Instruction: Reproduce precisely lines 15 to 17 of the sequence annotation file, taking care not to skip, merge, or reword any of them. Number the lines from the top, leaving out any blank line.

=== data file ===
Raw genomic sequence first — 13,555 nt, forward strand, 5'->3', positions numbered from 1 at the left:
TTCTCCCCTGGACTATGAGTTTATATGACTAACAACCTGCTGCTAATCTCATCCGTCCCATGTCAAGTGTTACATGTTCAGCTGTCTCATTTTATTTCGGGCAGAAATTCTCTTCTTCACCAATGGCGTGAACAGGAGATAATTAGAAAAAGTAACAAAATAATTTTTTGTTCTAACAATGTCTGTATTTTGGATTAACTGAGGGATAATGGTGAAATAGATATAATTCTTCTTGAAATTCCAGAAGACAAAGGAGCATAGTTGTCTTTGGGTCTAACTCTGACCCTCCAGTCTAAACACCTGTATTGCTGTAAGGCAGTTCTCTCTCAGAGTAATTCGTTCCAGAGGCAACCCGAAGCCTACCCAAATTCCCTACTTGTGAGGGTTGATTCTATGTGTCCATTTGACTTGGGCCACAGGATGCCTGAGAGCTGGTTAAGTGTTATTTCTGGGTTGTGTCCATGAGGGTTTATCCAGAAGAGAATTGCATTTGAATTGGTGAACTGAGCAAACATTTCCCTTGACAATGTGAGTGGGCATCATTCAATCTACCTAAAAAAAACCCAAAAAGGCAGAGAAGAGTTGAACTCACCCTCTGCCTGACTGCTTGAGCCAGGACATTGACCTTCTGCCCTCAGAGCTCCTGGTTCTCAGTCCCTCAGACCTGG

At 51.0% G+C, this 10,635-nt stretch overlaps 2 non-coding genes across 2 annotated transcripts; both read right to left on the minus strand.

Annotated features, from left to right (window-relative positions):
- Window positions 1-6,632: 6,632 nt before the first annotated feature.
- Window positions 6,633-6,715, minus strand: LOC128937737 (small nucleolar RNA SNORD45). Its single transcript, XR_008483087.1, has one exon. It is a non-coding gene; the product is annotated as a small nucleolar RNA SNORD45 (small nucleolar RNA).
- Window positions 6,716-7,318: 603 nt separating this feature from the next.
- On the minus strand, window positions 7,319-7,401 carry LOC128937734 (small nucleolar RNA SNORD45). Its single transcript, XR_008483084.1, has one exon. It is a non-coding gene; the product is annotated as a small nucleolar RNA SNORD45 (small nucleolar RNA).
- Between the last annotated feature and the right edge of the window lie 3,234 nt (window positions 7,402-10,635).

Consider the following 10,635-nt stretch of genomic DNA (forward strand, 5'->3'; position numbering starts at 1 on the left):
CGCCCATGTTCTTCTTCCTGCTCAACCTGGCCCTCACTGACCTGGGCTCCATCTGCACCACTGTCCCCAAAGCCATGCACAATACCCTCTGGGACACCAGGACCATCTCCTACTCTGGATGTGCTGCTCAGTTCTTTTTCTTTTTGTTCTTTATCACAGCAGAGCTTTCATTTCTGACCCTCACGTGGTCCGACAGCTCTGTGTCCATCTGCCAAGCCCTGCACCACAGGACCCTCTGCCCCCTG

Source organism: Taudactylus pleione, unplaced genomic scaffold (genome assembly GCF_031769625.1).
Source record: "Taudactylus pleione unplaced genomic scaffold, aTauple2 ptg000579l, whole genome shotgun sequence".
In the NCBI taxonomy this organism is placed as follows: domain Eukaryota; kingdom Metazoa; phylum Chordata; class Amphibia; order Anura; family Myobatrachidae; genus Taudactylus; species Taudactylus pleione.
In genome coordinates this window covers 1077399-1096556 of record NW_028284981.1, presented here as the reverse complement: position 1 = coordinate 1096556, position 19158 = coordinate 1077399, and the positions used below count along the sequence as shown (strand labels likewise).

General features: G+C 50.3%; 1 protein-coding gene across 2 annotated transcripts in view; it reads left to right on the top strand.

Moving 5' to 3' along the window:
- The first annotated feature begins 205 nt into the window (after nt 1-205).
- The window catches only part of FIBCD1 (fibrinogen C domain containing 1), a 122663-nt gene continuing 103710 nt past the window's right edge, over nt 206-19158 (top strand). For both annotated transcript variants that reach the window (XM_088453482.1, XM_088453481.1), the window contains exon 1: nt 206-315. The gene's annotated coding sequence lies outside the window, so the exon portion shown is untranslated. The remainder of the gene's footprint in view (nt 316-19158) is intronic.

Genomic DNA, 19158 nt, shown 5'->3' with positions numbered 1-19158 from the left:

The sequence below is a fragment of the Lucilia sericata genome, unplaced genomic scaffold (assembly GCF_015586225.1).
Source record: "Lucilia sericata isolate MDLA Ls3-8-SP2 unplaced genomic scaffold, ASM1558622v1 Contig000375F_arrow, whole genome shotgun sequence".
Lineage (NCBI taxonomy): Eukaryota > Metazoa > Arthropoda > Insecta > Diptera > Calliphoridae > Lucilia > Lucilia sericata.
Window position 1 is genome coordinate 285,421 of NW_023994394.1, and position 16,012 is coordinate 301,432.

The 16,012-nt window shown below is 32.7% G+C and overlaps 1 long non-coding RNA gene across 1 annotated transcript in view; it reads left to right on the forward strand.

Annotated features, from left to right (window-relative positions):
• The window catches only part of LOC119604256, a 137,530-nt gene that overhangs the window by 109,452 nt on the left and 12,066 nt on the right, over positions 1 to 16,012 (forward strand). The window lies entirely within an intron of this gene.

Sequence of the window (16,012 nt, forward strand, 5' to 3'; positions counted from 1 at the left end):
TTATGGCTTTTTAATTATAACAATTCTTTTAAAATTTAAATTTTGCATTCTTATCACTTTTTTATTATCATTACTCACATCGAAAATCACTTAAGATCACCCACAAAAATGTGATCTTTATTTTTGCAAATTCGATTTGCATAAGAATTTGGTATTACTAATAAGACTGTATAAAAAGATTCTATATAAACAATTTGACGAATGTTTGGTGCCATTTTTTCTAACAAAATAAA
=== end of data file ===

In genome coordinates this window covers 1077399-1096556 of record NW_028284981.1, presented here as the reverse complement: position 1 = coordinate 1096556, position 19158 = coordinate 1077399, and the positions used below count along the sequence as shown (strand labels likewise).

General features: G+C 50.3%; 1 protein-coding gene across 2 annotated transcripts in view; it reads left to right on the top strand.

Moving 5' to 3' along the window: